Cast: Matt Bush, Sean Marquette, Adrien Brody, Colin Hanks, Michael Chiklis, Adhir Kalyan, Luis Chavez, Max Van Ville, Mykelti Williamson, Andrew Wilson, Yeardley Smith, Erica Vittina Phillips, Curtis Armstrong…
Written by: Erik Linthorst, John Stalberg Jr., Stephen Susco
Directed by: John Stalberg Jr.
Running Time: 1 hour, 39 minutes
Released: January 24, 2010 (Sundance), wide release in June
MPAA Rating: R
Today being April 20, aka “4/20,” it seemed like the perfect day to rewatch, and write about, a stoner comedy. It just so happened to be the next movie up chronologically, as well, so… here we are.
Henry Burke (Bush) is a prodigy of sorts, with a 4.0+ grade point average, and a full ride MTI scholarship waiting in the wings. He is also quite serious. Travis Breaux (Marquette), on the other hand, a childhood friend of Henry’s, is a hero among his fellow “stoners,” and doesn’t take anything seriously.
So, Henry smokes his first joint (with Travis in their childhood treehouse), at the worst possible time. The day before campus-wide drug testing is announced. Henry panics, because if he fails the drug test, he will be expelled, his scholarship will fall through, and basically his entire future is blown.
Travis comes up with a plan to make sure everyone fails the drug test. They’ll steal kief (essentially concentrated THC) from a local infamous dealer (Brody), mix it into brownie mix, and dose everyone. If everyone tests positive, no one will be singled out (and the results would likely be questioned). Oh, it also happens to be the day of the annual school bake sale. Convenient, right?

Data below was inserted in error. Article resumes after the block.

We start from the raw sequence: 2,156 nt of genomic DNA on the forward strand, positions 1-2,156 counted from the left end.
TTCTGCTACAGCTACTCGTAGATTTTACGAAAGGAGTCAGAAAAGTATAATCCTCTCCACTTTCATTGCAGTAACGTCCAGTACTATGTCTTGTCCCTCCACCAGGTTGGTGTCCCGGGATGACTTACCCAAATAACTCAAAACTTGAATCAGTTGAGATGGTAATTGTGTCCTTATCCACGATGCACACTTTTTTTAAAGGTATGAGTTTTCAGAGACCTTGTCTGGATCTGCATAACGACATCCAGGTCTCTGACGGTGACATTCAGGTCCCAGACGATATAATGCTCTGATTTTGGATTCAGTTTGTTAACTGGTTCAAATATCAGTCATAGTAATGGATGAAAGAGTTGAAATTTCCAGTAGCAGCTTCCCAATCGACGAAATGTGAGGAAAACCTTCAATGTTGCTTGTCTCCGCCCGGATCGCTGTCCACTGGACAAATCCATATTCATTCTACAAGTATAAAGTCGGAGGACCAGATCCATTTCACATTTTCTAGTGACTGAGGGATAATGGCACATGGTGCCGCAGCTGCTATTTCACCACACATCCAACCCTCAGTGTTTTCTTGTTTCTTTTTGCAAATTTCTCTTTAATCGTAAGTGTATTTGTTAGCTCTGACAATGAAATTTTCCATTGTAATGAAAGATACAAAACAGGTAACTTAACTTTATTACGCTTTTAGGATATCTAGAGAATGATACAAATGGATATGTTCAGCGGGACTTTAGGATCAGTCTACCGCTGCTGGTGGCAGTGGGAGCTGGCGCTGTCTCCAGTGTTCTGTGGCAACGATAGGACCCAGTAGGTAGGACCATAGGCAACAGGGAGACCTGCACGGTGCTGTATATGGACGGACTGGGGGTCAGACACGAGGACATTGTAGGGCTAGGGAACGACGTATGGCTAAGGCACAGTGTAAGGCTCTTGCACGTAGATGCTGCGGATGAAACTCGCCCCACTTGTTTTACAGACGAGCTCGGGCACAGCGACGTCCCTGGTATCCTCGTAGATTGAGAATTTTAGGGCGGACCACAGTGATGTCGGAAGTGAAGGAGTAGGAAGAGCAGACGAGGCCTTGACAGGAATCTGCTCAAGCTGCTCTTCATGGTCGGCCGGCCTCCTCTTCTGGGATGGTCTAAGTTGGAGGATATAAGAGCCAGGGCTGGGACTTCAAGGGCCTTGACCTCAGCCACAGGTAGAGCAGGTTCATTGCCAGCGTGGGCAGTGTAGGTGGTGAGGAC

So, that’s basically the plot. It sounds like it would be a bad movie, I know, but it’s actually pretty decent, mostly due to the great performances.
Adrien’s Role: Edward “Psycho Ed” Highbaugh, Esq.
A quick backstory on Ed tells us he graduated high school at age 15, and became a lawyer “before he could drink.” Then, he went on a trip to Mexico, smoked pot laced with PCP, and damaged some part of his brain. He came back home, revolutionized cannabis growing with his smarts, and became a local legend.
This is easily one of Adrien Brody’s best performances. Yes, I am completely serious. “Psycho Ed” is a perfect blend of genius, mad man, villain, and hero, and he brings the quality of the movie up several notches. I realize I’m biased, since he’s my favorite actor and all, but Ed really is the best part of this movie.
Yes, he’s doing somewhat shady stuff. Yes, he’s considered ‘crazy.’ Yes, he looks like the love child of Hugh Jackman and Snoop Dogg (actually, put that one in the plus column). But darn it, there’s an intelligence and depth to him, too…. His approach to growing, security and the like are all very innovative. This is a brilliant man.Me, from something I wrote some years back
There is a lot of good acting going on in High School, which I think is somewhat unique for the “stoner comedy” subgenre. Brody, as I mentioned, is brilliant, but he’s not the only one.
The leads are both excellent. Colin Hanks is fantastic in a “straight man” role, but he does get his turn at being hilarious, as well. Yeardley Smith has a small, but definitely memorable, role. Mykelti Williamson (of Forrest Gump fame) and Andrew Wilson (brother of Owen and Luke) are both solid as friends (and roommates?) of Psycho Ed’s.
Michael Chiklis is almost unrecognizable as the school principal, and his performance is genius. He and his band do a song during the end credits that’s impressive, as well. Sort of a 1970s-styled rock song called “Get Me High.” Because, of course.
If you’re someone who wants to see a variety of Brody’s performances, you don’t want to miss High School. It’s a side of him not seen in any other film.
Movie Overall: 6/10
Brody Performance: 9/10